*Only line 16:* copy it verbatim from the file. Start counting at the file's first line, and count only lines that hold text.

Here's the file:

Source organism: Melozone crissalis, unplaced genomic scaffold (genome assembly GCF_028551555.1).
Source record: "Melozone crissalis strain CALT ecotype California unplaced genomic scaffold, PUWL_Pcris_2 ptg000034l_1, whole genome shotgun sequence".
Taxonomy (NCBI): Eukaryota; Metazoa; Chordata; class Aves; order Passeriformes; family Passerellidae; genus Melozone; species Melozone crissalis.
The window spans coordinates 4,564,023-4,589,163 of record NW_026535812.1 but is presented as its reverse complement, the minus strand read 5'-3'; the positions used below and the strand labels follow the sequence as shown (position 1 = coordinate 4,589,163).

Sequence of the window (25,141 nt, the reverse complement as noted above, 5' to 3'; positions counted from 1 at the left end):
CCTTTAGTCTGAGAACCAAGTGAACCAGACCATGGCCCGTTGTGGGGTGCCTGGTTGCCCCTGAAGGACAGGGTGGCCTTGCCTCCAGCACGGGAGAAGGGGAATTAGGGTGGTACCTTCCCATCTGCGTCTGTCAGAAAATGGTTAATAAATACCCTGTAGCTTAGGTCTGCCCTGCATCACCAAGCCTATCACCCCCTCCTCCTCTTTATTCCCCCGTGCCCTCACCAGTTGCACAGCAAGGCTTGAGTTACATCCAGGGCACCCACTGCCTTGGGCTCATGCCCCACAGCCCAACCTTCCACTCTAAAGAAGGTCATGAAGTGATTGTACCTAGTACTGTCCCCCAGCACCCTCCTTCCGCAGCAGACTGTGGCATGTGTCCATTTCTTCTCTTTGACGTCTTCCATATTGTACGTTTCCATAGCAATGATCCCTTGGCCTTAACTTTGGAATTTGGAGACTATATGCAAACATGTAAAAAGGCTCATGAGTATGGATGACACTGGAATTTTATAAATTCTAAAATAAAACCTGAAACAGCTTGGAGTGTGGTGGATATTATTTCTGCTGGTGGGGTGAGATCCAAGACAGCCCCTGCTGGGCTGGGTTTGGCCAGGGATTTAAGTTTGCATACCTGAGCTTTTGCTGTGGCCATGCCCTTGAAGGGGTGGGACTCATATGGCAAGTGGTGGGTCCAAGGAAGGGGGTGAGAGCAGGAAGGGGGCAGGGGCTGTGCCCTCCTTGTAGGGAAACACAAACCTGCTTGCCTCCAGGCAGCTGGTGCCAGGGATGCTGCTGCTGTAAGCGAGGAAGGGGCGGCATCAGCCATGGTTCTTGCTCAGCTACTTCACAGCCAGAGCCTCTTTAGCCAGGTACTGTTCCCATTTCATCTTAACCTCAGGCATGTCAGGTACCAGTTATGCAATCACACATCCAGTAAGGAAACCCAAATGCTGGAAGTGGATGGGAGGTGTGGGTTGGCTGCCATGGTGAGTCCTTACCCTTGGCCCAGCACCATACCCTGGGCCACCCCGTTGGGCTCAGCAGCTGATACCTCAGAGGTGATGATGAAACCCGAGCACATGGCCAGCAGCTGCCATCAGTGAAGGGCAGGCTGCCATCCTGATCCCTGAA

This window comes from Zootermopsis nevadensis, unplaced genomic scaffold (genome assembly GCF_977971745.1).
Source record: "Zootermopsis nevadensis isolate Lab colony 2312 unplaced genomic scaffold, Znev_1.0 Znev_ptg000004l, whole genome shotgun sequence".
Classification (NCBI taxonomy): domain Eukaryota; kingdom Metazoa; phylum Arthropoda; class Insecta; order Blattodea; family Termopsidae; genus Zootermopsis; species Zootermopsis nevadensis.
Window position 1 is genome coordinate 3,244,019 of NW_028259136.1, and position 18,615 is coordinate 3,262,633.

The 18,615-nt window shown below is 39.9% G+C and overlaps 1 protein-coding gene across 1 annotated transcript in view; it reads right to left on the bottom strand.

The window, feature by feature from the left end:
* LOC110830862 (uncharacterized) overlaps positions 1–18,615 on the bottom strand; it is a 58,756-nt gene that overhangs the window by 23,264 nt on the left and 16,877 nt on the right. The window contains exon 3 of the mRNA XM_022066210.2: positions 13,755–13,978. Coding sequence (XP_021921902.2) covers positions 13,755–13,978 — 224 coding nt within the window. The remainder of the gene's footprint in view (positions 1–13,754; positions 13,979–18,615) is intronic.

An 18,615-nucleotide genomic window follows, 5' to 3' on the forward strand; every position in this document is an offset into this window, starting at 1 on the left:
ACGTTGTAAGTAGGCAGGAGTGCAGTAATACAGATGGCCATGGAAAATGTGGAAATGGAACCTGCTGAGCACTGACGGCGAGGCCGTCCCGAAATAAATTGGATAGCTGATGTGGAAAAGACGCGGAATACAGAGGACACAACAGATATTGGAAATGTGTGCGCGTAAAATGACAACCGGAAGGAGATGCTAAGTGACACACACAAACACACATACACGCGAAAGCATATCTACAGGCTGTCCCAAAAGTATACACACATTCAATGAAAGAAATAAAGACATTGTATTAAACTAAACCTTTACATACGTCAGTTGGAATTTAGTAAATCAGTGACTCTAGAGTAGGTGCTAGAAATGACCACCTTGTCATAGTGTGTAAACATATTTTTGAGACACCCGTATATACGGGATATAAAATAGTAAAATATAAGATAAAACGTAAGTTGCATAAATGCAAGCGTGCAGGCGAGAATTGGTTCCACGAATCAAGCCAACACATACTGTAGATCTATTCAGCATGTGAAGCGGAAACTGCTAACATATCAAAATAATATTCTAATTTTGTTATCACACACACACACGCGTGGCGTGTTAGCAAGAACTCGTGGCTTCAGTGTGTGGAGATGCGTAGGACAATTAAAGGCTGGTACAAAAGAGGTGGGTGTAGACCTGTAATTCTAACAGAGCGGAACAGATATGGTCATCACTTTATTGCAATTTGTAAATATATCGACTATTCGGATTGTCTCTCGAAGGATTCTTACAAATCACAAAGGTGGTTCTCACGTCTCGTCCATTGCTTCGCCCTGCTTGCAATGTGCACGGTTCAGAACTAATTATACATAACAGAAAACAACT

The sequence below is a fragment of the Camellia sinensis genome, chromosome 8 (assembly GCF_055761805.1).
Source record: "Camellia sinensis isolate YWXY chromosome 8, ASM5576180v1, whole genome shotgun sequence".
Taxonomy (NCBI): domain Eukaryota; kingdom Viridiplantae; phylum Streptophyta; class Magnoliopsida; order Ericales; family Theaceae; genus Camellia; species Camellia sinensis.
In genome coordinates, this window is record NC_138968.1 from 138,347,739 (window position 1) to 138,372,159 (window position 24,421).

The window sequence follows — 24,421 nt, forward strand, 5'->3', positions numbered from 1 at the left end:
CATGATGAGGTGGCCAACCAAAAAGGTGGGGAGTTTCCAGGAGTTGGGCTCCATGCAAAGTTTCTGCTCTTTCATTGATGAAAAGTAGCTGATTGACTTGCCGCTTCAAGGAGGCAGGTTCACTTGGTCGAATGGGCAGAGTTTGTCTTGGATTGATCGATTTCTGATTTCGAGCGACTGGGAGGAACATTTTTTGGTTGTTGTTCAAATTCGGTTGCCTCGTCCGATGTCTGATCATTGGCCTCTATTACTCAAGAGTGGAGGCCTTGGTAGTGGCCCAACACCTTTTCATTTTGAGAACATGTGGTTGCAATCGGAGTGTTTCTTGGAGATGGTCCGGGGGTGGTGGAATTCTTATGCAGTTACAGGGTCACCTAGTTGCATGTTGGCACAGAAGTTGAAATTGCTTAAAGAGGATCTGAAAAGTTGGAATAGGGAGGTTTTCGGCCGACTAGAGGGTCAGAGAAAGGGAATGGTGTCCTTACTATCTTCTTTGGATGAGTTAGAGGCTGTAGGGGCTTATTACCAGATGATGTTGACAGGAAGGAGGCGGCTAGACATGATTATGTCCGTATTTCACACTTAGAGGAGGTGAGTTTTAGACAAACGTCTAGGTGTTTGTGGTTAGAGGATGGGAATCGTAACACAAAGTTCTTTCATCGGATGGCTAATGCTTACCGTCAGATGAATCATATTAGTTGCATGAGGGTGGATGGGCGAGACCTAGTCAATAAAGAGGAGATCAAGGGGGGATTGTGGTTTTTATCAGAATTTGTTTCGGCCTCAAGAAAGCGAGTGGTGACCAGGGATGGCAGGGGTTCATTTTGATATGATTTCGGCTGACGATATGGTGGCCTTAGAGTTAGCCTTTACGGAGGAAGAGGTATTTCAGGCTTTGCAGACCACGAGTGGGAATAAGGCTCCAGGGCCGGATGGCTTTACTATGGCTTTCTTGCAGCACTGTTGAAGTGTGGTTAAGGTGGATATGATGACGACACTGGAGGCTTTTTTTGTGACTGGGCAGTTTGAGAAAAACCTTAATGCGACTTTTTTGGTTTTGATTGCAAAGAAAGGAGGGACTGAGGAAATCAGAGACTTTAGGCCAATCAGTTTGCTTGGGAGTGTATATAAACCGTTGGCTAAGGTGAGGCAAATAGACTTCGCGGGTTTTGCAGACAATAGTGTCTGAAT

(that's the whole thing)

The sequence below is a fragment of the Camellia sinensis genome, chromosome 8 (assembly GCF_055761805.1).